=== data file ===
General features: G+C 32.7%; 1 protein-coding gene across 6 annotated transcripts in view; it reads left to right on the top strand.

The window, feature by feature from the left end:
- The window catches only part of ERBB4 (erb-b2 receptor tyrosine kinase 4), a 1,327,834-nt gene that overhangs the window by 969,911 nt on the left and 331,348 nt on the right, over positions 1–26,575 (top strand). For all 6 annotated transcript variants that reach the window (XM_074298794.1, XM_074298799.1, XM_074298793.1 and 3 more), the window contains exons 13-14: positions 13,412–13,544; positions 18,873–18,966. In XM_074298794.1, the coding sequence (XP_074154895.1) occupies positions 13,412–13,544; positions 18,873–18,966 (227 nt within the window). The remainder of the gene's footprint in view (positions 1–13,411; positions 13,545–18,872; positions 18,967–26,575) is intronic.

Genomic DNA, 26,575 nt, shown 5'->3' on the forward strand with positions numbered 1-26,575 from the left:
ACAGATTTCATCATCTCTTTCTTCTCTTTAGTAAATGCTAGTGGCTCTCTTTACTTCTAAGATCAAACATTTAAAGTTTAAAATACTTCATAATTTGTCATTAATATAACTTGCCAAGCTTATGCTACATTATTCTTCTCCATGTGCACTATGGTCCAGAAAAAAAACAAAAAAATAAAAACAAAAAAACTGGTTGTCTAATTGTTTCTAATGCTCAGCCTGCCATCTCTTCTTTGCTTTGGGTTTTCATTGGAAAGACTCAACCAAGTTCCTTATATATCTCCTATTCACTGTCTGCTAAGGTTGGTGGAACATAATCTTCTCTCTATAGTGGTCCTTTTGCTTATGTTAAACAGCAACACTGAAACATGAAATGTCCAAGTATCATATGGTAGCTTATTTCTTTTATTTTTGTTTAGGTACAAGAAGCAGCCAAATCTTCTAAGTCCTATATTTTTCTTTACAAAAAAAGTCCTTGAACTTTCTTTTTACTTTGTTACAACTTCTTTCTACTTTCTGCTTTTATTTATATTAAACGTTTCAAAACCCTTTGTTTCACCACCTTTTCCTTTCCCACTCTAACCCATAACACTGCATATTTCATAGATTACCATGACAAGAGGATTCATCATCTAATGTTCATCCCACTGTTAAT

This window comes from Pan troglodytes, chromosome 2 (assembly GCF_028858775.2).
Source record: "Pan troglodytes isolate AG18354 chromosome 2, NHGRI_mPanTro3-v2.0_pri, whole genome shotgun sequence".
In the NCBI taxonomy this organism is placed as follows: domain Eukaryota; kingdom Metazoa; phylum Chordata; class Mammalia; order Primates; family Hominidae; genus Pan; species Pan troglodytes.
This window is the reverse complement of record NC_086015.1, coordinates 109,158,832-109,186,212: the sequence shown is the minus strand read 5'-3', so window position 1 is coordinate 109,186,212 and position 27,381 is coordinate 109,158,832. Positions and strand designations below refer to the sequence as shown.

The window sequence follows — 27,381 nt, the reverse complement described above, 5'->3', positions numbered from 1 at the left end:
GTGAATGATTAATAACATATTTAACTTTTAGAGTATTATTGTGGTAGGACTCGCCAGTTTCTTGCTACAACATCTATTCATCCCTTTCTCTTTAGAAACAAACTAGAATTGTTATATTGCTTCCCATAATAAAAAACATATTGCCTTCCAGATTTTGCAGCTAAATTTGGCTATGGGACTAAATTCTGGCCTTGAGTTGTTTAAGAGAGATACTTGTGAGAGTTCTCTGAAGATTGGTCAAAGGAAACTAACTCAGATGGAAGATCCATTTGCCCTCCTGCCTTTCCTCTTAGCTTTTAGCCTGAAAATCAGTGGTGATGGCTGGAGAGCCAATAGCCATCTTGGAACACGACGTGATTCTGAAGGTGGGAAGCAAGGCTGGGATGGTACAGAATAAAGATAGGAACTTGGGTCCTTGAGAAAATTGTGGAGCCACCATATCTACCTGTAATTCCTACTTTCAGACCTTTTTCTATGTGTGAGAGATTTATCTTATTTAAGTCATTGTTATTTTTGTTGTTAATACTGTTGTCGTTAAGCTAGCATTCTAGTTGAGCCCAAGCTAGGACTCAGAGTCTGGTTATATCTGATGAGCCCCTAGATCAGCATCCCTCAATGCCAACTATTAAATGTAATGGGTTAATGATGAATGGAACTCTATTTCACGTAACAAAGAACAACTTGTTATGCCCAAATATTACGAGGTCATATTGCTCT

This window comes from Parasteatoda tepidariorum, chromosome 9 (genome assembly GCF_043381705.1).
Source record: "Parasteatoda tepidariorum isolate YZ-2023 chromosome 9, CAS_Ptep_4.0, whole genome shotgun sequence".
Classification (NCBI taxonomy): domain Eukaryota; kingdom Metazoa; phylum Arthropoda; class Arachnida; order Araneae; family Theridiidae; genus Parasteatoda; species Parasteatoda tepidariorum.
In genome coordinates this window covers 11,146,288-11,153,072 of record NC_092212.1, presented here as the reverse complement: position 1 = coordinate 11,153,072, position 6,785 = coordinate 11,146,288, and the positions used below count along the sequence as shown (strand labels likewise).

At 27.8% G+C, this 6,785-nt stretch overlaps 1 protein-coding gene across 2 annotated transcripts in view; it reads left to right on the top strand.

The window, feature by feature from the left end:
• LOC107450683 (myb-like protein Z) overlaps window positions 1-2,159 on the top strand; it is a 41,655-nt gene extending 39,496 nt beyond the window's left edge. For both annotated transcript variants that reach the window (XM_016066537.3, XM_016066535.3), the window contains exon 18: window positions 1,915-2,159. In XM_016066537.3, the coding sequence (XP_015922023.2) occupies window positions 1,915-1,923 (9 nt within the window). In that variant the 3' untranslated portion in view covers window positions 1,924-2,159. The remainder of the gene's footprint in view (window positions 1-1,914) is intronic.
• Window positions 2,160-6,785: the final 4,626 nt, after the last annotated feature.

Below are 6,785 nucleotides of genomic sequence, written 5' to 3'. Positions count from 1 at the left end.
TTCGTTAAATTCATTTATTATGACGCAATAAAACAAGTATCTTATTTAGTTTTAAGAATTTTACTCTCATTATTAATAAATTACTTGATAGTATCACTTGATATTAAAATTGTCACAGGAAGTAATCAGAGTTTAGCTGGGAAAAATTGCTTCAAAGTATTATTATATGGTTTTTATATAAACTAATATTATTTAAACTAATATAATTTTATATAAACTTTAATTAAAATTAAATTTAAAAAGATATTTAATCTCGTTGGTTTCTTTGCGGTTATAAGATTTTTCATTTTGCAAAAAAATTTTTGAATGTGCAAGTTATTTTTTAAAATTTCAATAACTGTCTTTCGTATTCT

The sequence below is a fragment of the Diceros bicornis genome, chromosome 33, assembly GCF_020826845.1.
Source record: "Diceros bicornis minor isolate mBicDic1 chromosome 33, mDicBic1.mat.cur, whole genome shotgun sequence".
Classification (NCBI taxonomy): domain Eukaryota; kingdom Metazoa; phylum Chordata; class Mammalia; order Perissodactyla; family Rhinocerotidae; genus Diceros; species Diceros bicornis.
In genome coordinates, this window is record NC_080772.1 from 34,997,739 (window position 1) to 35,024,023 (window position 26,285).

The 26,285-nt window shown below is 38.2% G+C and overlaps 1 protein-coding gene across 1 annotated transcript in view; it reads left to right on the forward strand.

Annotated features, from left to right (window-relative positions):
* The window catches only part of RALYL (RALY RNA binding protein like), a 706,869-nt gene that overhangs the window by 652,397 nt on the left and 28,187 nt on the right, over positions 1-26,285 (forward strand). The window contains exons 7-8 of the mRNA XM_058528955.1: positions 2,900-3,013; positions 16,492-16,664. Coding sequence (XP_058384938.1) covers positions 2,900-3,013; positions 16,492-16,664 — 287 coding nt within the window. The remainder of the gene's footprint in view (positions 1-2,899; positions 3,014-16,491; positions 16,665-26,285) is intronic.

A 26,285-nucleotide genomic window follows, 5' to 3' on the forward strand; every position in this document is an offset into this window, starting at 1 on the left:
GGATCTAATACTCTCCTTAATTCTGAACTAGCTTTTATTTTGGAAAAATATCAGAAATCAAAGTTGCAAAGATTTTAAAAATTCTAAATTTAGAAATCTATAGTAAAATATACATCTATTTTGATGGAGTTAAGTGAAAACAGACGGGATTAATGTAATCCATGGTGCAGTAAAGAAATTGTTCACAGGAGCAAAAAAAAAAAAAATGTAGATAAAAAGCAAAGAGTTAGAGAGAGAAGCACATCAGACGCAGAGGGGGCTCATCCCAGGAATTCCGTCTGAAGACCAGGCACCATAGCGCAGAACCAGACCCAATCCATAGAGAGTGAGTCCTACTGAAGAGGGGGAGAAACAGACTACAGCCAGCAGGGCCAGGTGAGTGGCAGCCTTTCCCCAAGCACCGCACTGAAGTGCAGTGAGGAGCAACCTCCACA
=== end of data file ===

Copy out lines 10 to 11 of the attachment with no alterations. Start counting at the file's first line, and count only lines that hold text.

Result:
The window sequence follows — 27,381 nt, the reverse complement described above, 5'->3', positions numbered from 1 at the left end:
GTGAATGATTAATAACATATTTAACTTTTAGAGTATTATTGTGGTAGGACTCGCCAGTTTCTTGCTACAACATCTATTCATCCCTTTCTCTTTAGAAACAAACTAGAATTGTTATATTGCTTCCCATAATAAAAAACATATTGCCTTCCAGATTTTGCAGCTAAATTTGGCTATGGGACTAAATTCTGGCCTTGAGTTGTTTAAGAGAGATACTTGTGAGAGTTCTCTGAAGATTGGTCAAAGGAAACTAACTCAGATGGAAGATCCATTTGCCCTCCTGCCTTTCCTCTTAGCTTTTAGCCTGAAAATCAGTGGTGATGGCTGGAGAGCCAATAGCCATCTTGGAACACGACGTGATTCTGAAGGTGGGAAGCAAGGCTGGGATGGTACAGAATAAAGATAGGAACTTGGGTCCTTGAGAAAATTGTGGAGCCACCATATCTACCTGTAATTCCTACTTTCAGACCTTTTTCTATGTGTGAGAGATTTATCTTATTTAAGTCATTGTTATTTTTGTTGTTAATACTGTTGTCGTTAAGCTAGCATTCTAGTTGAGCCCAAGCTAGGACTCAGAGTCTGGTTATATCTGATGAGCCCCTAGATCAGCATCCCTCAATGCCAACTATTAAATGTAATGGGTTAATGATGAATGGAACTCTATTTCACGTAACAAAGAACAACTTGTTATGCCCAAATATTACGAGGTCATATTGCTCT